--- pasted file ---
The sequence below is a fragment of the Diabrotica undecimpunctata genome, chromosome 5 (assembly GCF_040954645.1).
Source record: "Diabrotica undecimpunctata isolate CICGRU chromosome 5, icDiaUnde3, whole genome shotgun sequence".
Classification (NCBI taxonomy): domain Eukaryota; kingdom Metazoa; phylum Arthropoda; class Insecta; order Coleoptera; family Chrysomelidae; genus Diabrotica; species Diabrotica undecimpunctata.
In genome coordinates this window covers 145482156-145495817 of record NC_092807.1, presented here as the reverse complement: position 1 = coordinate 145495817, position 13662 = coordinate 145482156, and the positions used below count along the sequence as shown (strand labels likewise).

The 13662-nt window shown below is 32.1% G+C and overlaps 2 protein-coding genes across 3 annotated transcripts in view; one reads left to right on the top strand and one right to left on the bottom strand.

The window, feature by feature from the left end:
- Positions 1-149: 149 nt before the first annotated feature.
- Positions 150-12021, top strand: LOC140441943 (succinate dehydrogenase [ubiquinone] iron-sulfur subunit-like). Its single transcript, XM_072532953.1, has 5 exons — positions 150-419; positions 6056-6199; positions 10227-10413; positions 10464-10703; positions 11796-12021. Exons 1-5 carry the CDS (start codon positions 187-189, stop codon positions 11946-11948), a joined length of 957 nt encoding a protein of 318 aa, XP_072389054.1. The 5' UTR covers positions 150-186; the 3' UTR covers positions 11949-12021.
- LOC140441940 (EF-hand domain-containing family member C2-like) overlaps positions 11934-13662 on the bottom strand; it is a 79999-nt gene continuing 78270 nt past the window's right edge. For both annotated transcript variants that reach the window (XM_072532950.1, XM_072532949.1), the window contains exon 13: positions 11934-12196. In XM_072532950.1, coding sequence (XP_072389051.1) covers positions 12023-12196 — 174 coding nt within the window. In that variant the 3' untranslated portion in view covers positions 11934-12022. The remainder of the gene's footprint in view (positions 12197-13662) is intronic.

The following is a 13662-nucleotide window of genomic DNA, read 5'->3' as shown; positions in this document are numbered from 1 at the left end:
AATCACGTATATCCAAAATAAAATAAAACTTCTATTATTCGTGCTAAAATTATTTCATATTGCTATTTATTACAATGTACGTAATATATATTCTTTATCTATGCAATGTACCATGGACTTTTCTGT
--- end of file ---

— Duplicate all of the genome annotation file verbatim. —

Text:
The sequence below is a fragment of the Diabrotica undecimpunctata genome, chromosome 5 (assembly GCF_040954645.1).
Source record: "Diabrotica undecimpunctata isolate CICGRU chromosome 5, icDiaUnde3, whole genome shotgun sequence".
Classification (NCBI taxonomy): domain Eukaryota; kingdom Metazoa; phylum Arthropoda; class Insecta; order Coleoptera; family Chrysomelidae; genus Diabrotica; species Diabrotica undecimpunctata.
In genome coordinates this window covers 145482156-145495817 of record NC_092807.1, presented here as the reverse complement: position 1 = coordinate 145495817, position 13662 = coordinate 145482156, and the positions used below count along the sequence as shown (strand labels likewise).

The 13662-nt window shown below is 32.1% G+C and overlaps 2 protein-coding genes across 3 annotated transcripts in view; one reads left to right on the top strand and one right to left on the bottom strand.

The window, feature by feature from the left end:
- Positions 1-149: 149 nt before the first annotated feature.
- Positions 150-12021, top strand: LOC140441943 (succinate dehydrogenase [ubiquinone] iron-sulfur subunit-like). Its single transcript, XM_072532953.1, has 5 exons — positions 150-419; positions 6056-6199; positions 10227-10413; positions 10464-10703; positions 11796-12021. Exons 1-5 carry the CDS (start codon positions 187-189, stop codon positions 11946-11948), a joined length of 957 nt encoding a protein of 318 aa, XP_072389054.1. The 5' UTR covers positions 150-186; the 3' UTR covers positions 11949-12021.
- LOC140441940 (EF-hand domain-containing family member C2-like) overlaps positions 11934-13662 on the bottom strand; it is a 79999-nt gene continuing 78270 nt past the window's right edge. For both annotated transcript variants that reach the window (XM_072532950.1, XM_072532949.1), the window contains exon 13: positions 11934-12196. In XM_072532950.1, coding sequence (XP_072389051.1) covers positions 12023-12196 — 174 coding nt within the window. In that variant the 3' untranslated portion in view covers positions 11934-12022. The remainder of the gene's footprint in view (positions 12197-13662) is intronic.

The following is a 13662-nucleotide window of genomic DNA, read 5'->3' as shown; positions in this document are numbered from 1 at the left end:
AATCACGTATATCCAAAATAAAATAAAACTTCTATTATTCGTGCTAAAATTATTTCATATTGCTATTTATTACAATGTACGTAATATATATTCTTTATCTATGCAATGTACCATGGACTTTTCTGT